UPDATE 12:30 P.M.:
Julie Zberg, the San Francisco woman who drew controversy for starting the Facebook page “Manpiles of SF” has taken that page down.
“The page is down for the moment,” she told me. “I need a break from it.”
After local impresario Broke-Ass Stuart and this column highlighted her Facebook page, where she posted photographs of homeless people with harsh critiques, Zberg has been inundated with Facebook comments, messages, emails and people trying to “doxx” her by releasing her place of residence into the public sphere.
But it seems she’s had enough, for now.
Read the original story below.
One woman’s crusade to highlight on Facebook who she calls the “Manpiles of SF” is drawing sharp rebuke in the City by the Bay.
And, hoo boy, does this get ugly.
The story starts as many in our foggy small town often do, with a spat between neighbors. Kate Torres, a 32-year-old Mission District resident, suggested to her neighborhood group via email that they help local homeless folks, perhaps with a street cleanup or a group sock donation.
That’s when Torres’ South of Market neighbor, Julie Zberg, shot back.
“I hate to be the downer of the group but someone has to be 🙂 in a nutshell – NOTHING WILL CHANGE. The supervisors are gutless,” wrote Zberg, who is 59 and has lived in The City for more than two decades.
In her reply, she dropped the name of a Facebook group she started: “Manpiles of SF.” In it, she does her best Greg Gopman imitation, posting articles about the homeless crisis but also photographing homeless people, often with a side of ruthless commentary.
“Meth head with dug up face,” Zberg wrote next to a photo of one disheveled man in a red jacket, with a pinched face, pushing a shopping cart. Next to a photo she posted of sidewalk tents, she wrote, “The one on the right is new. Soon the entire street will be a loud, filthy, drug infested and chop shop infested area where people like me who actually live around here can’t walk their dog or enjoy life.”
Torres was livid. She connected with local impresario Broke-Ass Stuart and inundated Zberg’s Facebook page on his blog.
“It’s a page fueled by hate,” Torres told me. “These are people’s mothers, brothers, fathers, sisters. These are people with stories long before she took a photo of them, with decades of stories to tell.”
(Full disclosure, after researching Zberg’s Facebook for a few minutes, I realized we went on a few dates about a decade ago. It’s been a long while, but I remember her as being very — ah, how can I put it? — blunt.)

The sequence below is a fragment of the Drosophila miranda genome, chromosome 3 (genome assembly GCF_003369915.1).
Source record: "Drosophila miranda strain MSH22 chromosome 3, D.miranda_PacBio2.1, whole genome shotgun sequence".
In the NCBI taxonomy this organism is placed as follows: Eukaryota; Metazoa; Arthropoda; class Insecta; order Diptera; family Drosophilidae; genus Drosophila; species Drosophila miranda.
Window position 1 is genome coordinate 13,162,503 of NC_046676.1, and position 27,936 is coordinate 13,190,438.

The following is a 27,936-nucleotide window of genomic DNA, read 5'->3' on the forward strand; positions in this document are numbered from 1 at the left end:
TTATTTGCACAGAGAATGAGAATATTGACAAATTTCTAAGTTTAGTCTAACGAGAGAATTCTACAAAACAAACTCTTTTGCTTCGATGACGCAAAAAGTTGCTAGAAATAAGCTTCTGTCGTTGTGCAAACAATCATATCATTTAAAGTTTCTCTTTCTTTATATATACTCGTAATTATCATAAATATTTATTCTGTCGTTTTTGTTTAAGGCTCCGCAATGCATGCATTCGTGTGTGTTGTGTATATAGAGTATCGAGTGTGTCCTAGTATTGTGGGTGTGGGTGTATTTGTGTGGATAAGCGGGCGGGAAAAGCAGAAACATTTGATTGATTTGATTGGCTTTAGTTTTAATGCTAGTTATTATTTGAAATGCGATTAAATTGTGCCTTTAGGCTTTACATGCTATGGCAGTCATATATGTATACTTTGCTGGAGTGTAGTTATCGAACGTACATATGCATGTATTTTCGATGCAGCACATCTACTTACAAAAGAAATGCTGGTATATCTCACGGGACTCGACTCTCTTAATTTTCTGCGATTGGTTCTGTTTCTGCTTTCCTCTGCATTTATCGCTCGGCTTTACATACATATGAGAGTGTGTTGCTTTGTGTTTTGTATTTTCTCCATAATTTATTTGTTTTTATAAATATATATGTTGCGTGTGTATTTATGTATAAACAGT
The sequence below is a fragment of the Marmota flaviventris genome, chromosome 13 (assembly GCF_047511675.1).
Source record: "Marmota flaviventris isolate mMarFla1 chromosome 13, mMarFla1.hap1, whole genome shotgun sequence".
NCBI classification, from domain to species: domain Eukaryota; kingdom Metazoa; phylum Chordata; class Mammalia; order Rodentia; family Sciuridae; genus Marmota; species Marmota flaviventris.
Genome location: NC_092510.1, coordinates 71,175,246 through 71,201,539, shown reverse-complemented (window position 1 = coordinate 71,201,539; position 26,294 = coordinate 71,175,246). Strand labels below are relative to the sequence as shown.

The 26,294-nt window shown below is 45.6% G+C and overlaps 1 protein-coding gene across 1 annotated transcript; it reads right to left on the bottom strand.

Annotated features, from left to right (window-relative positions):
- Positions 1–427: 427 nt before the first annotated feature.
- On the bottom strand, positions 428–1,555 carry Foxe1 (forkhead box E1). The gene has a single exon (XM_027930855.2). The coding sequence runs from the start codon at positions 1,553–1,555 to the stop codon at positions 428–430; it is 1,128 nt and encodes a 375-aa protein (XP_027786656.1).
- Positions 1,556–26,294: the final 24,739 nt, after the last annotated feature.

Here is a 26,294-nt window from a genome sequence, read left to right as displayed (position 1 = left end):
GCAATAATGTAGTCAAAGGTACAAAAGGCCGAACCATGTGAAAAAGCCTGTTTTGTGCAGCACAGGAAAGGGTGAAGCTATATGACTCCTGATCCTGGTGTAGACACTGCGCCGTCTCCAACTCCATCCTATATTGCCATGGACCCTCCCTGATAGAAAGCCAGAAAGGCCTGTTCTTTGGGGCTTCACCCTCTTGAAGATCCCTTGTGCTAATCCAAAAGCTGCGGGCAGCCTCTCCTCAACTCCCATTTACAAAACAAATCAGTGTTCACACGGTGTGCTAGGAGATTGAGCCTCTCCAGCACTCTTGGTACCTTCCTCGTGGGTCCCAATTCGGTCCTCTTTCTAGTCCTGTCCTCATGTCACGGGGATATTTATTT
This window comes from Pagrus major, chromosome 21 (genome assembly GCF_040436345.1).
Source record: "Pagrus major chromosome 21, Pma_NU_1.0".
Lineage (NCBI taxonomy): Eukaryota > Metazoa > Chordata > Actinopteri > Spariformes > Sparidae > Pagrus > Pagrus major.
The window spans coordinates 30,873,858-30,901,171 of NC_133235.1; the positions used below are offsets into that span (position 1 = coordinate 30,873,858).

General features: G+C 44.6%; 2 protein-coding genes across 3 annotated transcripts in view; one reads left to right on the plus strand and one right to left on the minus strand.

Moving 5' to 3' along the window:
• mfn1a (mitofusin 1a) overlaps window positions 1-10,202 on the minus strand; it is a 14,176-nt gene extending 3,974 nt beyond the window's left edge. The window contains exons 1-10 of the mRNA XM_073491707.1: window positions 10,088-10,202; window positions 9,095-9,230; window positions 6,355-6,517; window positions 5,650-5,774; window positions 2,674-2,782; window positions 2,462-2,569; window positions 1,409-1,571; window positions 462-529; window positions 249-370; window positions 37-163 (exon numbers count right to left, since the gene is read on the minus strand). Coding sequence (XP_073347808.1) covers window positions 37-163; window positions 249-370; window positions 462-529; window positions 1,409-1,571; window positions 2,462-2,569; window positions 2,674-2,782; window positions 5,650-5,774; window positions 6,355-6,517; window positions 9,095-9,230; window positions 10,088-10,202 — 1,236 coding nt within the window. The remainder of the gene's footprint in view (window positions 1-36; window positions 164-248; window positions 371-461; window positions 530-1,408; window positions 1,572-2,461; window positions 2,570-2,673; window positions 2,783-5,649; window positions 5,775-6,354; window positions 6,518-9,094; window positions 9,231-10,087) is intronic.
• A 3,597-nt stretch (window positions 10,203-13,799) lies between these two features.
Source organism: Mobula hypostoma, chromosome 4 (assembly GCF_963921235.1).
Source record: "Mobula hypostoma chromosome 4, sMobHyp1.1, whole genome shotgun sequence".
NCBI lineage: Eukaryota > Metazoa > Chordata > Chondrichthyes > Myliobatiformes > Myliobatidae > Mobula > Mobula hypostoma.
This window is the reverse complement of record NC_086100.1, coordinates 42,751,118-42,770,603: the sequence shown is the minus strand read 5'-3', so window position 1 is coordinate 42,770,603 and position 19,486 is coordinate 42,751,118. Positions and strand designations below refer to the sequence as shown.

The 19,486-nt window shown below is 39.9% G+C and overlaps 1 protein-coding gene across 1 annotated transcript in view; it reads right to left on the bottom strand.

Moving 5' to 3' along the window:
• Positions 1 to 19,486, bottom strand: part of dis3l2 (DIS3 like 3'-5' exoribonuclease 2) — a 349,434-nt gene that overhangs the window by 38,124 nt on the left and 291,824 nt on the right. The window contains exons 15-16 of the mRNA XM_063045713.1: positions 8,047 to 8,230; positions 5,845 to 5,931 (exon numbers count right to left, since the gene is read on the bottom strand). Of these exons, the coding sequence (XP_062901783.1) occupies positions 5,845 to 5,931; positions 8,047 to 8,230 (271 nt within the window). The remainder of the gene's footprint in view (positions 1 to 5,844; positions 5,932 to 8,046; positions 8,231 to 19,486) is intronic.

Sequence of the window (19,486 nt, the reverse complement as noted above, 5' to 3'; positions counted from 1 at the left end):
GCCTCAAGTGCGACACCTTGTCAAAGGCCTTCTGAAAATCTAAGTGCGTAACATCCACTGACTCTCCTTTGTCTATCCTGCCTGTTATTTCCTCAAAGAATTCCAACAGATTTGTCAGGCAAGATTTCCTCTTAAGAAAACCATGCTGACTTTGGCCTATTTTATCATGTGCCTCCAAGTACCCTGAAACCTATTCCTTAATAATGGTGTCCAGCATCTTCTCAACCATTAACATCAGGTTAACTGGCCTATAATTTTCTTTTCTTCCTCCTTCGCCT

She told me that The City has failed the homeless and the housed.
“It was my way of kind of protesting, what wasn’t being done for me, the taxpayer. I was taken hostage by these encampments,” Zberg told me.
This is her way of helping, she said. But I asked her, what about the more cutting things you’ve said on the page?
“You get to a point where you just don’t care anymore,” she said. “But not all homeless people. Let’s be clear.”
Zberg drew a distinction between the “elderly, disabled, veterans and families” who are down on their luck and “these grifting motherfuckers, who came here from wherever, who shoot up, rob, feel entitled and prostitute themselves. That’s not cool.”
Oy vey! Sometimes it’s just best to let people speak for themselves.
* * *
Former state Sen. Mark Leno may be running for mayor, but in some ways, he’s been out of the spotlight. It’s a smart strategy for him. Leno is so far ahead in the polls — oft shared quietly between politicos — his best strategy may be to not rock the boat.
Still, that didn’t stop Leno from staking his first political claim last month, when he made himself heard during the debate over inclusionary housing requirements for new development, which passed 11-0 at the Board of Supervisors last Tuesday.
Our would-be mayor told me that he urged Supervisor Ahsha Safai “not to declare six votes a victory.” This would have been easy to do, as Safai and his more moderate wing of the Board could easily outvote the five progressive supervisors.
Leno urged consensus.
“When I authored the original ordinance in 2002, it was the product of two years’ work and it passed 11-0,” he told me. “I think it’s best when there’s greatest buy-in. A broader set of constituents will benefit. It’s sometimes referred to as ‘the sweet spot.’”
With that, our candidate took what may have been his first political risk, however minor. But will he weigh in on more policy battles in the future?
“Using some discretion, yes,” he told me.
Well, well, it seems our city legislators had best be “On Guard.”
* * *
Sonja Trauss is a magnet for attention, that’s for sure. Readers may recall last week’s column on the housing density advocate, in which I reported Trauss’ intent to run for District 6 supervisor. A flood of tips came in on what some called her racist “rants” on email groups and public listservs.
One tweet in particular, from July 2016, stood out:
“Gentrification is what we call the revaluation of black land to its correct price,” Trauss wrote.
Trauss told me, via email, that she was trying to explain the black-white wealth gap and the phenomenon when a “good neighborhood” that is predominantly black suddenly becomes attractive to city residents at large, who price out minorities already living there.
Basically, she said, gentrification is good for black homeowners because they can cash out and leave.
I hate to say it, but I’m not sure that explanation makes the tweet sound any better. Maybe it’s just me.
On Guard prints the news and raises hell each week. Email Fitz at firstname.lastname@example.org, follow him on Twitter and Instagram @FitztheReporter, and Facebook at facebook.com/FitztheReporter.